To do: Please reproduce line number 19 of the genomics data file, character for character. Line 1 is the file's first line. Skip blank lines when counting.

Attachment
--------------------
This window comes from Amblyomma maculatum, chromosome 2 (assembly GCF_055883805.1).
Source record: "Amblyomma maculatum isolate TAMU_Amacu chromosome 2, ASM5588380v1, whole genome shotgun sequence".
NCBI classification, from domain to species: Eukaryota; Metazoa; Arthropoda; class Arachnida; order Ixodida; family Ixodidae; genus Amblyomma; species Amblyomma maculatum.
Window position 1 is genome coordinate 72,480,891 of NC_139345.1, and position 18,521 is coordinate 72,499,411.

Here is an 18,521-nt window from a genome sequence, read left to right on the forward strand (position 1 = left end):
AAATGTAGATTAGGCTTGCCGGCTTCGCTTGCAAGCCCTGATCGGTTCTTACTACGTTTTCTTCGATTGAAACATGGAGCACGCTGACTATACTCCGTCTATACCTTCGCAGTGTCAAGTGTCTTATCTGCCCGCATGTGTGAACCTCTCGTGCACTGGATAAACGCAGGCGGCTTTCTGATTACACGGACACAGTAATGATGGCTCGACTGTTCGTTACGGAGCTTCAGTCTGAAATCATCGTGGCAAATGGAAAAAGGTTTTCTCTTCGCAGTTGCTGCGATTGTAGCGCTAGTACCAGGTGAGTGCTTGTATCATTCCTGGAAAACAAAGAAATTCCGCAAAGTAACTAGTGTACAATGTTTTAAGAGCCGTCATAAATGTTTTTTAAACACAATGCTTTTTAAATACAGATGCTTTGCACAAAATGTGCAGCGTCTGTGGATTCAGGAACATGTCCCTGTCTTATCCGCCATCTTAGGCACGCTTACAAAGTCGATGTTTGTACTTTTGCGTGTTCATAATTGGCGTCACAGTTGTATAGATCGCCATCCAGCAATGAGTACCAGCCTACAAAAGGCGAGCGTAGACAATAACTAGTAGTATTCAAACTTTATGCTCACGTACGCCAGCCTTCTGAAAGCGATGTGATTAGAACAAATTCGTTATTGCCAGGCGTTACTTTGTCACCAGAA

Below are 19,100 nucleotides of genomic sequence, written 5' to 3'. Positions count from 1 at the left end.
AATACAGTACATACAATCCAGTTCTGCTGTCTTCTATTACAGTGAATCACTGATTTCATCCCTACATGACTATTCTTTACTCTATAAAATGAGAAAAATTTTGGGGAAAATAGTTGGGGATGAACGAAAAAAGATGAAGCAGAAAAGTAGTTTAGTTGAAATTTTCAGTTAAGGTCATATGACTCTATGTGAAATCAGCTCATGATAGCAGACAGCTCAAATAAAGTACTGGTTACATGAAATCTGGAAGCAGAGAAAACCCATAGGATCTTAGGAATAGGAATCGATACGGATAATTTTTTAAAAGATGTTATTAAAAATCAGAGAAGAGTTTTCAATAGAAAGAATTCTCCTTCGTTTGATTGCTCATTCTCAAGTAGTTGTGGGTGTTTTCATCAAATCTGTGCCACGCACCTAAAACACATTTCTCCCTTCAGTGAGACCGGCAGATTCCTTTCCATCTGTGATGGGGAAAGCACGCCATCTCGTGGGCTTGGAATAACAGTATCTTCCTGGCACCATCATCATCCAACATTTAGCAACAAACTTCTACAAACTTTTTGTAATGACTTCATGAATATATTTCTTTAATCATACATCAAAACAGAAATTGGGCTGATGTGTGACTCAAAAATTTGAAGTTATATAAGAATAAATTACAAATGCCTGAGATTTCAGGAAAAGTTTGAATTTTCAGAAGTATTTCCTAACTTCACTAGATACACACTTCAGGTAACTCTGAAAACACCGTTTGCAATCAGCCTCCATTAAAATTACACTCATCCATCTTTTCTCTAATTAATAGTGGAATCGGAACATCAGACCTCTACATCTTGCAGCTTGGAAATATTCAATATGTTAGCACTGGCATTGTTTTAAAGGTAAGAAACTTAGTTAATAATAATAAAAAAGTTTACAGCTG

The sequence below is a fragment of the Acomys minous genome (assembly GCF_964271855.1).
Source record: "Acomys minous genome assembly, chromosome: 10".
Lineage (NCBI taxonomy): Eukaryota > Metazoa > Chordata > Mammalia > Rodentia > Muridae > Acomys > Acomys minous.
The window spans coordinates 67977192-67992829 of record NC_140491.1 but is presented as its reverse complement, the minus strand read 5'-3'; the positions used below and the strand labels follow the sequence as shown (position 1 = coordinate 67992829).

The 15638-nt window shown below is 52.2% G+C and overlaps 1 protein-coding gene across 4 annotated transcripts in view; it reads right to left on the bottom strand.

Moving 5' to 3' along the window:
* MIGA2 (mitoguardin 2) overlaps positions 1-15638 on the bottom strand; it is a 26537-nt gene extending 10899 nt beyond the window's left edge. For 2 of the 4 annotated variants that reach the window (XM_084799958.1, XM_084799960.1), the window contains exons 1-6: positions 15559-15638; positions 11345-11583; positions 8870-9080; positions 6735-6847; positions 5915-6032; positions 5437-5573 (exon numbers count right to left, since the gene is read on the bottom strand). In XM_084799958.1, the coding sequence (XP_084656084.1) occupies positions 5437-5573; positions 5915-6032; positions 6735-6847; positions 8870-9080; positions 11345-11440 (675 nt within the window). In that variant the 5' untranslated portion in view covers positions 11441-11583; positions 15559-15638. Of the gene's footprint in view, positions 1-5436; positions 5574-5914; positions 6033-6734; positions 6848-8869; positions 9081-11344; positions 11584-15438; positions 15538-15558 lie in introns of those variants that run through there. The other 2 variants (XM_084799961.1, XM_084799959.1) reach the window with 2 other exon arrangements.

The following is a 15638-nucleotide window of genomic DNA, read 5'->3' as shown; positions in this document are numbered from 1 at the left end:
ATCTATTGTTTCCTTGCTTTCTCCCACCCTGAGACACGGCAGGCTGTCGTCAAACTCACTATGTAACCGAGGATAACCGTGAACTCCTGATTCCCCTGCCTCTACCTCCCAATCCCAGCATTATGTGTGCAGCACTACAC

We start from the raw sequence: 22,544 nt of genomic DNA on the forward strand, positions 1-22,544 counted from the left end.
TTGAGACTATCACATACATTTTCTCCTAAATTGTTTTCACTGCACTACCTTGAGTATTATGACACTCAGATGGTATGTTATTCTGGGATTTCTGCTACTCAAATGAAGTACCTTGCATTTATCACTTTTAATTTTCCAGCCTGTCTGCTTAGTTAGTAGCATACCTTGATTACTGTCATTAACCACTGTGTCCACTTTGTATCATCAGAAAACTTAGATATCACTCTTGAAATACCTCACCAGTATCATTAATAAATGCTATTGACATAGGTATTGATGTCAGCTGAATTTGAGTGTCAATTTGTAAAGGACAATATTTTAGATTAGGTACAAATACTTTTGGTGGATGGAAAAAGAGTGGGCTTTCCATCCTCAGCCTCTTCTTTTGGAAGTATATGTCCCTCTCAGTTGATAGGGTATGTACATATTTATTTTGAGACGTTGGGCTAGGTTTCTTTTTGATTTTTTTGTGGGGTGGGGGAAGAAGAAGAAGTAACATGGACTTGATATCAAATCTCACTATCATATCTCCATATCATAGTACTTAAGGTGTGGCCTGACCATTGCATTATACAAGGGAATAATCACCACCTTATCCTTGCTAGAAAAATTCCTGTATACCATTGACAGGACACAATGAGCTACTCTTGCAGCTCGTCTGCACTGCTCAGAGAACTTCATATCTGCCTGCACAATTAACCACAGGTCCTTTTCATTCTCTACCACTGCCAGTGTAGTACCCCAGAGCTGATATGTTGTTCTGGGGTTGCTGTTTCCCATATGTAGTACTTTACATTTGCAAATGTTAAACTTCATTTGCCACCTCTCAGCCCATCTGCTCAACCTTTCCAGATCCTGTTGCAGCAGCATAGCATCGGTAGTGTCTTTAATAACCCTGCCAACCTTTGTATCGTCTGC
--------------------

TTGAGACTATCACATACATTTTCTCCTAAATTGTTTTCACTGCACTACCTTGAGTATTATGACACTCAGATGGTATGTTATTCTGGGATTTCTGCTACTCAAATGAAGTACCTTGCATTTATCACTTTTAATTTTCCAGCCTGTCTGCTTAGTTAGTAGCATACCTTGATTACTGTCATTAACCACTGTGTCCACTTTGTATCATCAGAAAACTTAGATATCACTCTTGAAATACCTCACCAGTATCATTAATAAATGCTATTGACATAGGTATTGATGTCAGCTGAATTTGAGTGTCAATTTGTAAAGGACAATATTTTAGATTAGGTACAAATACTTTTGGTGGATGGAAAAAGAGTGGGCTTTCCATCCTCAGCCTCTTCTTTTGGAAGTATATGTCCCTCTCAGTTGATAGGGTATGTACATATTTATTTTGAGACGTTGGGCTAGGTTTCTTTTTGATTTTTTTGTGGGGTGGGGGAAGAAGAAGAAGTAACATGGACTTGATATCAAATCTCACTATCATATCTCCATATCATAGTACTTAAGGTGTGGCCTGACCATTGCATTATACAAGGGAATAATCACCACCTTATCCTTGCTAGAAAAATTCCTGTATACCATTGACAGGACACAATGAGCTACTCTTGCAGCTCGTCTGCACTGCTCAGAGAACTTCATATCTGCCTGCACAATTAACCACAGGTCCTTTTCATTCTCTACCACTGCCAGTGTAGTACCCCAGAGCTGATATGTTGTTCTGGGGTTGCTGTTTCCCATATGTAGTACTTTACATTTGCAAATGTTAAACTTCATTTGCCACCTCTCAGCCCATCTGCTCAACCTTTCCAGATCCTGTTGCAGCAGCATAGCATCGGTAGTGTCTTTAATAACCCTGCCAACCTTTGTATCGTCTGC